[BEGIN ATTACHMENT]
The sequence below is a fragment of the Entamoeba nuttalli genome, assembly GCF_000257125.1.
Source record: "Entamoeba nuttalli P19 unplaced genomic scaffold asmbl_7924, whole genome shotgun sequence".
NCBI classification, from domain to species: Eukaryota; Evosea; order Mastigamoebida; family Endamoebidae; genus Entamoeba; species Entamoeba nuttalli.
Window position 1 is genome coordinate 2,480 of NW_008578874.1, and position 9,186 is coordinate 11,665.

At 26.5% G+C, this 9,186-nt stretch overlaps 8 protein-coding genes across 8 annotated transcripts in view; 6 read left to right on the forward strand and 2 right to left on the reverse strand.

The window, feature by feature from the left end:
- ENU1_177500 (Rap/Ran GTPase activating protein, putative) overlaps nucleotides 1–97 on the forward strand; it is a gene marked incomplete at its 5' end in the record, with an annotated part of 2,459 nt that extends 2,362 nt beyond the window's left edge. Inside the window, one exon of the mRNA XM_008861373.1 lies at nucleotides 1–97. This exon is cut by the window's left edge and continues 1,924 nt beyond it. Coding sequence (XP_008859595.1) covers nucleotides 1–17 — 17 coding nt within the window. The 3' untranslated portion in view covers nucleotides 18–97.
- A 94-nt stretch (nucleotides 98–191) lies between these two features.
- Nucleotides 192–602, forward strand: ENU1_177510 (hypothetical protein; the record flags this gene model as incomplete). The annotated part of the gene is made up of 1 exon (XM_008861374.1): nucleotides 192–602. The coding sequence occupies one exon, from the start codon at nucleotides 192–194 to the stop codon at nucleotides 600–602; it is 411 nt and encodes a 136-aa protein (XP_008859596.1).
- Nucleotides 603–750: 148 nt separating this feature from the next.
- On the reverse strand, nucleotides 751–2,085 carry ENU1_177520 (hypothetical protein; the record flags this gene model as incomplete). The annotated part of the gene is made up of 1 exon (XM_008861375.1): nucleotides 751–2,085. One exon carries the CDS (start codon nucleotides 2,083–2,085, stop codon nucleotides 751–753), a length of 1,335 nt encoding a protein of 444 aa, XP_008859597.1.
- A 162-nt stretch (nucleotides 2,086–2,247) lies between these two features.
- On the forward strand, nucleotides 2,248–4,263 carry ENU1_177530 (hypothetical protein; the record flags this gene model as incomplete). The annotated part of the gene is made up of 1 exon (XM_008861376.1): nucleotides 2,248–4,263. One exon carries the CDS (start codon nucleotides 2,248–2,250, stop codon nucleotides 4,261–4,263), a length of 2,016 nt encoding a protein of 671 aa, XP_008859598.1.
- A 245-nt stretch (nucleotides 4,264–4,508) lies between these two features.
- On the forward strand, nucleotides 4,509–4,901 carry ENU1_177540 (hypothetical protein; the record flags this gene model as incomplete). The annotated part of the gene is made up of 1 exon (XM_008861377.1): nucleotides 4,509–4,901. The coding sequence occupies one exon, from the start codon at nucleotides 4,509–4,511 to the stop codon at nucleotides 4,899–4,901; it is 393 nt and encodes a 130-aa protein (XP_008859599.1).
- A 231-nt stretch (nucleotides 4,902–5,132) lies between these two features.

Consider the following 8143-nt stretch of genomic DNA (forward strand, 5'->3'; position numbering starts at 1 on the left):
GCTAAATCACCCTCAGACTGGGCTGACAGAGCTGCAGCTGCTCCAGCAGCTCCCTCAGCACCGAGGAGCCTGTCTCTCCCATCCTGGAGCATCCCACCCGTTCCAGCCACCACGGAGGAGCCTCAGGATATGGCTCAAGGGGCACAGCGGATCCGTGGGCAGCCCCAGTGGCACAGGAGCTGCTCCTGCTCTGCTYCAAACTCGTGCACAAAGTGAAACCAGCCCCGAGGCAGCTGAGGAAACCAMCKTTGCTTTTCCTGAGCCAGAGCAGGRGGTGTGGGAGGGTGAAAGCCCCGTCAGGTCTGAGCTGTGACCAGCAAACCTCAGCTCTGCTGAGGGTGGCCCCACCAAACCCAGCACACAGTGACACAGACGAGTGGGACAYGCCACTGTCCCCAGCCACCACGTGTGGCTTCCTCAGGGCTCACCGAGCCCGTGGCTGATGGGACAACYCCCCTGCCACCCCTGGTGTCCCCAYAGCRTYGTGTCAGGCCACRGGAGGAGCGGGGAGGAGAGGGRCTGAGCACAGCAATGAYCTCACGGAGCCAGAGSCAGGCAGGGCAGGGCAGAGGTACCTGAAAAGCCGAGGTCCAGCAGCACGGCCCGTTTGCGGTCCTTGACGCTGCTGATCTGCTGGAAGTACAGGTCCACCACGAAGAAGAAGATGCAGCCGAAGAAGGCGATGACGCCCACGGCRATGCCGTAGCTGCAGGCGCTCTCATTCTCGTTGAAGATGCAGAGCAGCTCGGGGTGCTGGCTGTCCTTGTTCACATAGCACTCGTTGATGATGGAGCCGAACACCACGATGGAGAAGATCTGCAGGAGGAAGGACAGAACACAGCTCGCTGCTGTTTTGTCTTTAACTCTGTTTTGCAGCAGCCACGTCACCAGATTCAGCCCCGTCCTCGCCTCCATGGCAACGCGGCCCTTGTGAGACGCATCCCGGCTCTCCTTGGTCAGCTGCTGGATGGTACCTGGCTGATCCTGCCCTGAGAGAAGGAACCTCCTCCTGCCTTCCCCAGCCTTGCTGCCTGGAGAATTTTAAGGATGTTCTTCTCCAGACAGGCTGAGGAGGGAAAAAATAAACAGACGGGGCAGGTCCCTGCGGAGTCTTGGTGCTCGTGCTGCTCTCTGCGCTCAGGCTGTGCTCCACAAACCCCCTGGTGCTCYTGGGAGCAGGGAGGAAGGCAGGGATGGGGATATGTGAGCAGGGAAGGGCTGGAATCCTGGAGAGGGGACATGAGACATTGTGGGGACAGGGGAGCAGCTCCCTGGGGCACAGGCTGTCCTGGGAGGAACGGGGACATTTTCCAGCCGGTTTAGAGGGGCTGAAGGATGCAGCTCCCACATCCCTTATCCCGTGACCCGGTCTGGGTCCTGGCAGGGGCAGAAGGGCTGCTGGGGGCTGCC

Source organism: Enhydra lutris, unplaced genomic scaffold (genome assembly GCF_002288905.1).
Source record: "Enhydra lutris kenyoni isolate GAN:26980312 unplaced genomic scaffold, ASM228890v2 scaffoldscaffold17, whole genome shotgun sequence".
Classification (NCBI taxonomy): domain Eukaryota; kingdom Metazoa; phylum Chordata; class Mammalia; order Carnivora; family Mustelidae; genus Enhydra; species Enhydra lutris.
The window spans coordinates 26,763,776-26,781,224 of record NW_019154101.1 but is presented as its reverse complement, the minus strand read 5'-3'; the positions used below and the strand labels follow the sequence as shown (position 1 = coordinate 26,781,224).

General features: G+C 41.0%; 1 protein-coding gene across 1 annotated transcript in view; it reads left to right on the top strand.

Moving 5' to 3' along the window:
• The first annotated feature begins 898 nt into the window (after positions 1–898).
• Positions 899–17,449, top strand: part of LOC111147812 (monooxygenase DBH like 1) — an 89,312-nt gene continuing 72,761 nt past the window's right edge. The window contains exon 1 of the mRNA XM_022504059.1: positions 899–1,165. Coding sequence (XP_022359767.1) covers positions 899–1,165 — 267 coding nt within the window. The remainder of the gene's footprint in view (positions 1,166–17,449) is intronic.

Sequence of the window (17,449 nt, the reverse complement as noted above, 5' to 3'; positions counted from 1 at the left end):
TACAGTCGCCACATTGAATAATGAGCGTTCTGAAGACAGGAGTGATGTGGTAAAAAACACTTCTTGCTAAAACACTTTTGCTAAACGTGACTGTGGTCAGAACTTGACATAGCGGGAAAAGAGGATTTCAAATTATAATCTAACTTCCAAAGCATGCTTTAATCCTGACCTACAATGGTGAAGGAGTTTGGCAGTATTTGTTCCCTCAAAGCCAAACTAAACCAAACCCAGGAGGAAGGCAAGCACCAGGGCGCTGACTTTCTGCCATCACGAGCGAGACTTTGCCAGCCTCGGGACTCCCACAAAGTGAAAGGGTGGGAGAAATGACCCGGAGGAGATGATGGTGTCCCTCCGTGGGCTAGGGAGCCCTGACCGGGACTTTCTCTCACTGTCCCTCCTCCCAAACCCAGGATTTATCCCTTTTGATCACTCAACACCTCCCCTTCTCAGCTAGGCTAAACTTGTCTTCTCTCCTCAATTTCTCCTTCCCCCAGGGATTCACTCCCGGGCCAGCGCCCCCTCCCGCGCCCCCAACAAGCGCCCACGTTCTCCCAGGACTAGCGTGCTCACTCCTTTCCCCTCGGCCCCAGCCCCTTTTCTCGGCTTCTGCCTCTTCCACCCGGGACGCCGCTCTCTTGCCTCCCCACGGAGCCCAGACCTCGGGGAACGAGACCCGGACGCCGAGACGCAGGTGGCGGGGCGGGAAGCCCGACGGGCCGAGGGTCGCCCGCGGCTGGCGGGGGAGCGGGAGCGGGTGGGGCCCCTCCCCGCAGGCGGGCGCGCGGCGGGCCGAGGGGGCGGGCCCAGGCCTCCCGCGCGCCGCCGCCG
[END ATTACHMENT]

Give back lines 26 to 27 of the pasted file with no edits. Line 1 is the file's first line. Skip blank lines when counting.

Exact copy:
• Positions 899–17,449, top strand: part of LOC111147812 (monooxygenase DBH like 1) — an 89,312-nt gene continuing 72,761 nt past the window's right edge. The window contains exon 1 of the mRNA XM_022504059.1: positions 899–1,165. Coding sequence (XP_022359767.1) covers positions 899–1,165 — 267 coding nt within the window. The remainder of the gene's footprint in view (positions 1,166–17,449) is intronic.

Sequence of the window (17,449 nt, the reverse complement as noted above, 5' to 3'; positions counted from 1 at the left end):